About The Library

Welcome to the Hunger Free Communities Network’s online resource library! This ever growing database serves as a one-stop shop and home base for anti-hunger organizers featuring toolkits, case studies, research, online tools, community plans and other resources generated by the Alliance to End Hunger, our national partners and hunger free community coalitions across the country.
This is a user-driven tool, so feel free to rate resources and leave a comment! Also, please submit your own resources, so we can share your good ideas with others.


How To Search The Library

  1. Keyword Search: To run a keyword search, simply type the word(s) or phrase(s) you’re looking for into the box on the top right of the page (e.g. USDA, child hunger) and click “submit.”
  2. Category Search: To run a category search, use the drop-down menus to the right of the page under the heading “Resource Library Search” to select your desired search topic(s) and click “submit”. This search will yield more results if you limit your selections to one drop-down menu (e.g. “Content Type” or “Activity”). For an explanation of the categories, please click the orange “?” symbol next to the heading for each drop-down menu.

When the search results appear, click on the title of the resource for a more detailed description of that resource. There you’ll be able to directly access the resource.


Featured Resources

The Self-Assessment Workbook (SAW): The goal of the SAW is to assist a HFC coalition in determining for itself the critical elements for effective organizational management and network functioning and to identify those areas in need of strengthening or further development.  The SAW is designed to enable organizational learning, foster team sharing, and encourage reflective self-assessment within an anti-hunger coalition.  It can be used for strategic planning, evaluation and building group cohesion.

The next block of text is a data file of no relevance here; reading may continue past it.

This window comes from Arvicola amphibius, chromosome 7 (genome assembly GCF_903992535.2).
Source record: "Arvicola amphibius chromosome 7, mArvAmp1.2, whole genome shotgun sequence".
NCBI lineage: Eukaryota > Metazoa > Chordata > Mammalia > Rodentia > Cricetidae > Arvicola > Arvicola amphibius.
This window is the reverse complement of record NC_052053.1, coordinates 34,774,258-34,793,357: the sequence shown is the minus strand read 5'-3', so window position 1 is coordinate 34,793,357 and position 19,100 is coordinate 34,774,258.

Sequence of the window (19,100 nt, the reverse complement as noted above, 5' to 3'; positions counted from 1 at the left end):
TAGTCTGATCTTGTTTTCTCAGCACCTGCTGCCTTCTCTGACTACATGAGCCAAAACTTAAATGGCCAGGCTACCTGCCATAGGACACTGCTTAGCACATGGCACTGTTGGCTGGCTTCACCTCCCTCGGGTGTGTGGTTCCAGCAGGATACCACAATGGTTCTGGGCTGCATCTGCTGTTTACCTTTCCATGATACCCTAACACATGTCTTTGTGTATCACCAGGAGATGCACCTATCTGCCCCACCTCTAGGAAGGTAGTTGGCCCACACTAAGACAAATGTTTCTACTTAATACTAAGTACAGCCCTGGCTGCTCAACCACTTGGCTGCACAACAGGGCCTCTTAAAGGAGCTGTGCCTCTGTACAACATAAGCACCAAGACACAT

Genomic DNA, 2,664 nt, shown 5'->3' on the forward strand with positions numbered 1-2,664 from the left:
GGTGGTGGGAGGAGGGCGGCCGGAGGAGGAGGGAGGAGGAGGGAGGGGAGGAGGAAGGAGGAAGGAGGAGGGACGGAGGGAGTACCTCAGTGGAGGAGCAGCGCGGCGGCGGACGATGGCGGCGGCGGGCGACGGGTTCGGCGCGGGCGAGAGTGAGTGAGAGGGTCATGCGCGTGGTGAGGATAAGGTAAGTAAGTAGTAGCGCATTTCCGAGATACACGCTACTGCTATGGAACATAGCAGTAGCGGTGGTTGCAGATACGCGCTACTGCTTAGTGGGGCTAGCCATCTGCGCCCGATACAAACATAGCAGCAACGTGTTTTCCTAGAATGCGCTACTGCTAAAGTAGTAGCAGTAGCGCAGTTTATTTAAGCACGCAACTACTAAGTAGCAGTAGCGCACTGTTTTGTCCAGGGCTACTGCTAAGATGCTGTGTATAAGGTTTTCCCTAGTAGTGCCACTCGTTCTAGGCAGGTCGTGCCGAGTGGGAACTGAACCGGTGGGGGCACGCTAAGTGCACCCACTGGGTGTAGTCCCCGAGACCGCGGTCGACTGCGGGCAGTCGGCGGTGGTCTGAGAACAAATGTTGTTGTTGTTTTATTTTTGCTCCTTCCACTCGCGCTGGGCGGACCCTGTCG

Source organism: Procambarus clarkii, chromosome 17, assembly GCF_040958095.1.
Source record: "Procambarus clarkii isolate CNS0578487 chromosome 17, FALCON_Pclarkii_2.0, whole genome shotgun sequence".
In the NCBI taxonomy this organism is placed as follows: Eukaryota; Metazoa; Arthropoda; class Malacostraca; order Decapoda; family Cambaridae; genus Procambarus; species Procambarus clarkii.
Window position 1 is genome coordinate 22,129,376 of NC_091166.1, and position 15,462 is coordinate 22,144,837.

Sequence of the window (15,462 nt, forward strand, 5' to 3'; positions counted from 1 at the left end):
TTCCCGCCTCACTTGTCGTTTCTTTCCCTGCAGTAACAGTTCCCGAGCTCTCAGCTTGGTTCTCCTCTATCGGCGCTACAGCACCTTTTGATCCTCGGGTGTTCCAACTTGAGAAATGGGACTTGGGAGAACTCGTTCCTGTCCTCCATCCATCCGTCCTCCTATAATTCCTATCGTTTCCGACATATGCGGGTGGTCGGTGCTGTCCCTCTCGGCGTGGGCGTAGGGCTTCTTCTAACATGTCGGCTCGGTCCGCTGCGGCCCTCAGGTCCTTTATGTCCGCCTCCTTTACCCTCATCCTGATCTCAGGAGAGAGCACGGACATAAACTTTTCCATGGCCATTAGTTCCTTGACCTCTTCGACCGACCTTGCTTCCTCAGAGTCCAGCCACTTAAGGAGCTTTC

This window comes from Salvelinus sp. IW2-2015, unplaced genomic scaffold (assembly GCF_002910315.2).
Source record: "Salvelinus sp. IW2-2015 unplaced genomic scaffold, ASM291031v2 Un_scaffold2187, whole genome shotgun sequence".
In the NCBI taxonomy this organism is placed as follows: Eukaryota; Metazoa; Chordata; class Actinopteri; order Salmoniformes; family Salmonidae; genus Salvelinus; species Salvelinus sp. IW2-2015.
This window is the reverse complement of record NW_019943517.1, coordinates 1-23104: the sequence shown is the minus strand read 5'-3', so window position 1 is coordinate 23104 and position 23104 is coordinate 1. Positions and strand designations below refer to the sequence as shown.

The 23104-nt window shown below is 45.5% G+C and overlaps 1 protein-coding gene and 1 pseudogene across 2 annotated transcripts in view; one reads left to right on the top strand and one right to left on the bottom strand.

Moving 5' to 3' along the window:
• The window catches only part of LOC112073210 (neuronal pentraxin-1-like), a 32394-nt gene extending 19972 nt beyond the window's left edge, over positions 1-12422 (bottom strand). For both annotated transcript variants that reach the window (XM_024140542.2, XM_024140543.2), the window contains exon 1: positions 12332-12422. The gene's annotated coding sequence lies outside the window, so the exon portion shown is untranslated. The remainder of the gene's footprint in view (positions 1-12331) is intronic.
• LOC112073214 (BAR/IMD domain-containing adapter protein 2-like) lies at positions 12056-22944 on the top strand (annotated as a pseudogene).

The Advocacy Playbook: The Advocacy Playbook is the Alliance to End Hunger’s signature advocacy toolkit and resource. It helps make the case for why advocacy a good idea and provides guidance on how your coalition or organization can help the cause.

Toolkit for Developing and Strengthening Hunger Free Community Coalitions: This provides a step-by-step guide for building coalitions, plus it gives best practices examples from the field, ideas for implementation, and practical tools. We hope it serves as a jumping off point for your local community’s efforts to find a solution to food insecurity.


On The Frontlines: Nonprofits Led by People of Color Confront COVID-19 and Structural Racism

By Building Movement Project

This report examines how nonprofit leaders of color are grappling with the effects of COVID-19 on their communities, organizations, and themselves.

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Asset Based Community Development – A Booklet For Residents

By Western Norway University of Applied Sciences

This short practical guide offers many fun and useful tips on how you and your neighbours can build community together, in a way that starts with a focus on what’s strong, not what’s wrong. The ideas contained here have been tried and tested by residents in many Norwegian communities and in neighbourhoods, towns and villages...

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Strategy Triage Tool

By Strategy Lift